Ulster boosted their hopes of qualification for the quarter-finals of the Champions Cup on Saturday with a huge win over La Rochelle.
But, other than the 20-13 result, what else did we learn at Kingspan Stadium?
The Saturday afternoon curtain raiser time-slot can be a tough sell to fans, with club rugby, parenting duties and spouse time often already pencilled in for the start of the weekend. It took a while for the atmosphere to warm up, or perhaps wake up, but when it did, it was more like the Ravenhill of old. Kingspan Stadium was quite some way off a sell-out for the biggest game of the season to date, but generating that border-line hostility from the terraces has always been a key part of why French and English sides have disliked coming here on big European nights...and indeed afternoons. Ulster delivered, and the fans followed.
Very soon, Ulster will be waving goodbye to their Irish international contingent for the better part of two months as Rory Best, Iain Henderson and Jacob Stockdale (for starters) pull on the green jersey in the Six Nations. But when Ulster needed them most on Saturday, all stood up tall. Best, somehow still doing the business at the coal face as a 35-year-old, scored his first European try since 2014, while hitting rucks in a fashion that showed his team-mates exactly how hard they would have to work for the victory. Henderson was a thorn in La Rochelle's side all afternoon, while Stockdale, after his first real speedbump of the season last week, scored Ulster's crucial second try when he had no right to do so.
There are times when a Champions Cup weekend can leave your head in a spin as you try to work out the various permutations required for a quarter-final place but Ulster have a distinct advantage in this regard. Playing in the last fixture slot next week when they take on Wasps in Coventry, they will know exactly what is needed from the game to make the last eight. At present that could be anything from a bonus-point win to top the pool, or just ensuring there isn't a 5-0 match-point spread to bank a runners-up spot. But all will be clear by the time the province kick-off against the Premiership side whose own hopes took a major dent with a shocking loss to Harlequins.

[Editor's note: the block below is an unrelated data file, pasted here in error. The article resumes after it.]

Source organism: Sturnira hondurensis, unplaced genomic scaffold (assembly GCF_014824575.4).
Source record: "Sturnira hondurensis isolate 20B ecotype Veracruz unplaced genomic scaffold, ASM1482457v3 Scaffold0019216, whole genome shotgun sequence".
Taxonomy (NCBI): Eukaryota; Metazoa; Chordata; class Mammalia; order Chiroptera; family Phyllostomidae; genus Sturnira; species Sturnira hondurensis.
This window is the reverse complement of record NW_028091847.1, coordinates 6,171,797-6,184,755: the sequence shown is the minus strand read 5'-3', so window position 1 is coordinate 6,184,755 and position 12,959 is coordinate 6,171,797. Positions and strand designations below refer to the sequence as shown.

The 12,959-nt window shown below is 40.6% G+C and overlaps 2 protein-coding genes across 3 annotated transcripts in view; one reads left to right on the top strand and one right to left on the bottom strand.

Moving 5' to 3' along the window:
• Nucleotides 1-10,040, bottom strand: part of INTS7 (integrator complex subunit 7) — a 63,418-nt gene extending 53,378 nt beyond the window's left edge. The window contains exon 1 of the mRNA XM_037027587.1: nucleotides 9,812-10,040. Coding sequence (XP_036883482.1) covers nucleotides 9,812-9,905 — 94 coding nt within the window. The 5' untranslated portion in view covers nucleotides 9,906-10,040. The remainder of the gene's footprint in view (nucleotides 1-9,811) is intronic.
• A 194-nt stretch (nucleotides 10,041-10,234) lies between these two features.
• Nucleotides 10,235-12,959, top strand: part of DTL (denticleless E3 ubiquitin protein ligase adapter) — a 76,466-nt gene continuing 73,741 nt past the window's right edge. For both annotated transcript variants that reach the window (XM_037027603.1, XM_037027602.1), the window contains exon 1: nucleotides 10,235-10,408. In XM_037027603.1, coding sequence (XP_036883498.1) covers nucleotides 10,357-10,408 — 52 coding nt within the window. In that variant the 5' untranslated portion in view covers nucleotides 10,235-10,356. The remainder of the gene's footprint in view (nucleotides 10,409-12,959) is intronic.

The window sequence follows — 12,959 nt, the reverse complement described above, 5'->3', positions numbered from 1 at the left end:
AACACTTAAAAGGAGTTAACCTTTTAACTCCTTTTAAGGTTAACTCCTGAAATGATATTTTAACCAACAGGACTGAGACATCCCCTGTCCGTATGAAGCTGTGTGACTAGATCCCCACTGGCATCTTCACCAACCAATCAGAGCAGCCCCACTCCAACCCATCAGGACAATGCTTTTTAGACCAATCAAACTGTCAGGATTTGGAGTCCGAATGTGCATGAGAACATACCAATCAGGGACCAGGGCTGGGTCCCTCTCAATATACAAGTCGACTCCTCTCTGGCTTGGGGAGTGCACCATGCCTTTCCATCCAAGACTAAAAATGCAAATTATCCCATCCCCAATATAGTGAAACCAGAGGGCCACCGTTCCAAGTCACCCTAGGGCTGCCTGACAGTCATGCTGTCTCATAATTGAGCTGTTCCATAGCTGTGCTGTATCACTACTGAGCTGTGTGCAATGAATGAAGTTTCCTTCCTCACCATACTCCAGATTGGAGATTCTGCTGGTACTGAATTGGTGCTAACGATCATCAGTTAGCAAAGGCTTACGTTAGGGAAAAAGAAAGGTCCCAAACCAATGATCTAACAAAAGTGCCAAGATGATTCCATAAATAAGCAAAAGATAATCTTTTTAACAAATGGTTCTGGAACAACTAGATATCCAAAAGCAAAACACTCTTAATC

If there was a fly in the ointment on Saturday, it was Ulster's scrum. The teamsheet certainly left Ulster looking underpowered in that regard and La Rochelle certainly felt able to feast on their hosts' set-piece. With three French international props in the matchday 23 - and the uncapped Danny Priso has been the most impressive of the bunch at times this season - the unit won three of Ulster's seven scrums against the head and whenever the opposing forward units packed down, a penalty always seemed a likely outcome. Escaping one prolonged second-half passage of scrums right on their own line with neither a penalty try or a yellow card was a key turning point for Ulster though.
With all due respect to the wealth of options available to Leo Cullen at Leinster, the Levani Botia, Victor Vito, Kevin Gourdon triumvirate is arguably the best back-row Ulster will face all season. To combat this unit, Les Kiss boldly went with Mattie Rea and Nick Timoney alongside Sean Reidy. The young duo, with the sum total of two starts combined in the competition before Saturday, got the nod ahead of the likes of Jean Deysel, who did not feature, as well as Clive Ross and Pete Browne who featured in the 'A' game on Friday night. It was a selection gamble, but one that paid off.